More searching in the scriptures brought me to the obscure book of Zechariah. Did you know that the same four colored horses are mentioned in chapters 1 and 6? News to me. Zechariah even had the presence of mind to ask what these horses meant; and the angel answered that they were "they whom the Lord hath sent to walk to and fro through the earth." Prophets! I realized. Then it became clear to me that the horses were symbols of prophets who were sent to preside over the unveiling of Christ at the opening of each of the seals, or in the thousand year dispensations.

That would make Christ the horseman on each of the horses. I took yet another look to see if I could recognize Christ in these riders. The first was simple: a rider with a bow and a crown who went forth to conquer. The second horseman was sitting on a red horse. The red could represent the blood of Christ. This horseman had power to take peace from the earth. Sounded like Christ's words in Matthew 10:34. The rider of the red horse also had a sword. As I turned back to the rider in Revelation 19 I read: "And he was clothed with a vesture dipped in blood: and his name is called The Word of God. And out of his mouth goeth a sharp sword, that with it he should smite the nations: and he shall rule them with a rod of iron: and he treadeth the winepress of the fierceness and wrath of Almighty God. And he hath on his vesture and on his thigh a name written, KING OF KINGS, AND LORD OF LORDS." This perfectly described the second rider, and identified him with Christ.

The next rider had been identified by many scriptural scholars as "Famine," and this interpretation seemed to fit so well that at first it was hard to see how it might represent the Savior. However, the scales he had in his hands could also represent judgment, and the famine could be a spiritual famine; a hunger for the "Word of God," or Christ. Reading again in Revelation 19 revealed that the horseman "in righteousness he doth judge..."

The final rider had a name: Death. And Hell followed with him. So how did this horseman represent Christ? As I read about how power was given to them to kill with sword, hunger, death, and beasts, I recognized a connection with the rider of Revelation 19 who made war with the kings of the earth, slaying them with the sword and filling the mouths of the fowls with their flesh. This Messiah image, though not as comfortable to us as the loving Good Shepherd, is nonetheless an important scriptural aspect of his reign.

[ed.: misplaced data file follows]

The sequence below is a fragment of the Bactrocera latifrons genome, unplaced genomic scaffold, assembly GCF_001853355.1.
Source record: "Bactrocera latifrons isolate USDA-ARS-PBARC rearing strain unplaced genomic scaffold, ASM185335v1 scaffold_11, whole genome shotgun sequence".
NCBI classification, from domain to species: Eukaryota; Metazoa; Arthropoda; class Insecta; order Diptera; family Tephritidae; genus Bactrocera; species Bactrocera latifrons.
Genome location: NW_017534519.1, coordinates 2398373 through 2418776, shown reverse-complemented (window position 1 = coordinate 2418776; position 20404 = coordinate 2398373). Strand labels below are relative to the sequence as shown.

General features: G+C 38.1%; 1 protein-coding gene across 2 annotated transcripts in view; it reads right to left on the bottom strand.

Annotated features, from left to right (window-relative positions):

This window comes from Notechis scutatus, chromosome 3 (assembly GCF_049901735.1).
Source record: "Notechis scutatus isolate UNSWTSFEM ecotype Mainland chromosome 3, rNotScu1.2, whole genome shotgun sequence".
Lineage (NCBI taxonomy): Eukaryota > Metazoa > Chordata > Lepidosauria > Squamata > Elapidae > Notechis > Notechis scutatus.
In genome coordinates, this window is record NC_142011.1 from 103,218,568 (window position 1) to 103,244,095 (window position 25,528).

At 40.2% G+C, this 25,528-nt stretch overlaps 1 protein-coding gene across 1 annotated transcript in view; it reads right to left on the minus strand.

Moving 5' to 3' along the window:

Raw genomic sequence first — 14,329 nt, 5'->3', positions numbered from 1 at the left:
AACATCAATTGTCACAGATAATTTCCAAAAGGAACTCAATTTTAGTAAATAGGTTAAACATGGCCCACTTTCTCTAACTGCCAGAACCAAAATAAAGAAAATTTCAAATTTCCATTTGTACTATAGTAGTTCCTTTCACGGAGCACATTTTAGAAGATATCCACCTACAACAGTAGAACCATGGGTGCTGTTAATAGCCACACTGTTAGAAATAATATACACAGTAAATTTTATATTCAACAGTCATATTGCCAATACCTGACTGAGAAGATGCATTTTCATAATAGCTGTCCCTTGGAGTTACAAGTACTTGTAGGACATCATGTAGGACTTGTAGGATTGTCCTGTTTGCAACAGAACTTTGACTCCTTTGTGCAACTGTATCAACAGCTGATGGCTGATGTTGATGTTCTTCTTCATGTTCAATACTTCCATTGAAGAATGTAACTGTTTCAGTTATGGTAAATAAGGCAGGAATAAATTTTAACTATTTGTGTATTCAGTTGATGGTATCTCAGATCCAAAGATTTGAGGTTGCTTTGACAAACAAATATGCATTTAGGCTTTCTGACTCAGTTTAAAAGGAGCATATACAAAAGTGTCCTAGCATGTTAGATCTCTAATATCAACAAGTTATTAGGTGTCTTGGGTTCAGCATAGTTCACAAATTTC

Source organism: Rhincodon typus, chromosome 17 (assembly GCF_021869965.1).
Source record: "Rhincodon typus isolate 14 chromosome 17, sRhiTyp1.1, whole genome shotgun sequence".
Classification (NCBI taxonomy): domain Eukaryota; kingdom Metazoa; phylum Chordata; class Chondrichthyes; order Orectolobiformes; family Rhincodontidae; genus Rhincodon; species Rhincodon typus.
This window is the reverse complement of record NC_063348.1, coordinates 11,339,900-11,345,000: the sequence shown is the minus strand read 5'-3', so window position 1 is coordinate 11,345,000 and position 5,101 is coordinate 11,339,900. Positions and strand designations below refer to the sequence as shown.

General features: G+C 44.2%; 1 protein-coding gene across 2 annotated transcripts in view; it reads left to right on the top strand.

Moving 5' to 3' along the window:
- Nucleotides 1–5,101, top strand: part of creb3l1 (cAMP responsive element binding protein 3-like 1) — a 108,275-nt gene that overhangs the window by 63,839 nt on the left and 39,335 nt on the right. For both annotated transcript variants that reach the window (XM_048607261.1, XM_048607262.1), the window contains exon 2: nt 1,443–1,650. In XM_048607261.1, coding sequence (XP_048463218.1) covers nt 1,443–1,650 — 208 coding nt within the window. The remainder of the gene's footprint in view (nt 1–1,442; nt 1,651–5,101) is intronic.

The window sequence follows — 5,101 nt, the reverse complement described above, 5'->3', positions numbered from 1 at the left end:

And so this week I have become acquainted with the four horsemen of the Apocalypse--all representative of Christ. This Messiah is revealed to the peoples of the earth by prophets, or the four different colored horses. And if you have made it through this post, you are ready for next week's Sunday School lesson, since my ward is a little bit ahead. I'd love to hear how your Sunday School teacher spins this chapter! Send me a comment.


SilverRain said...

That was great! Thank you so much, I'd never heard this interpretation, but it makes so much sense.

Janell said...

I favor the interpretation that the four horsemen represent the first four dispensations (victory of the city of Enoch, bloodshed due to the wickedness and the flood during Noah's time, the famine of Abraham's time, and the escalated death of saints in Christ's time).

I do, however, rather like your interpretation, and I'll probably extend my own to account for brining everything back to Christ. After all, all things testify of Christ :)

journeygal said...

Thanks for sharing, BiV. I'm sure this took you a while to type up and organize, but I thoroughly enjoyed reading it and found it very insightful. I'm not sure what I think about this subject and haven't done nearly enough of my own reading/thinking/pondering to comment on it.....but you definitely sparked curiousity in me to re-visit these references. I'm glad you posted this.

Bored in Vernal said...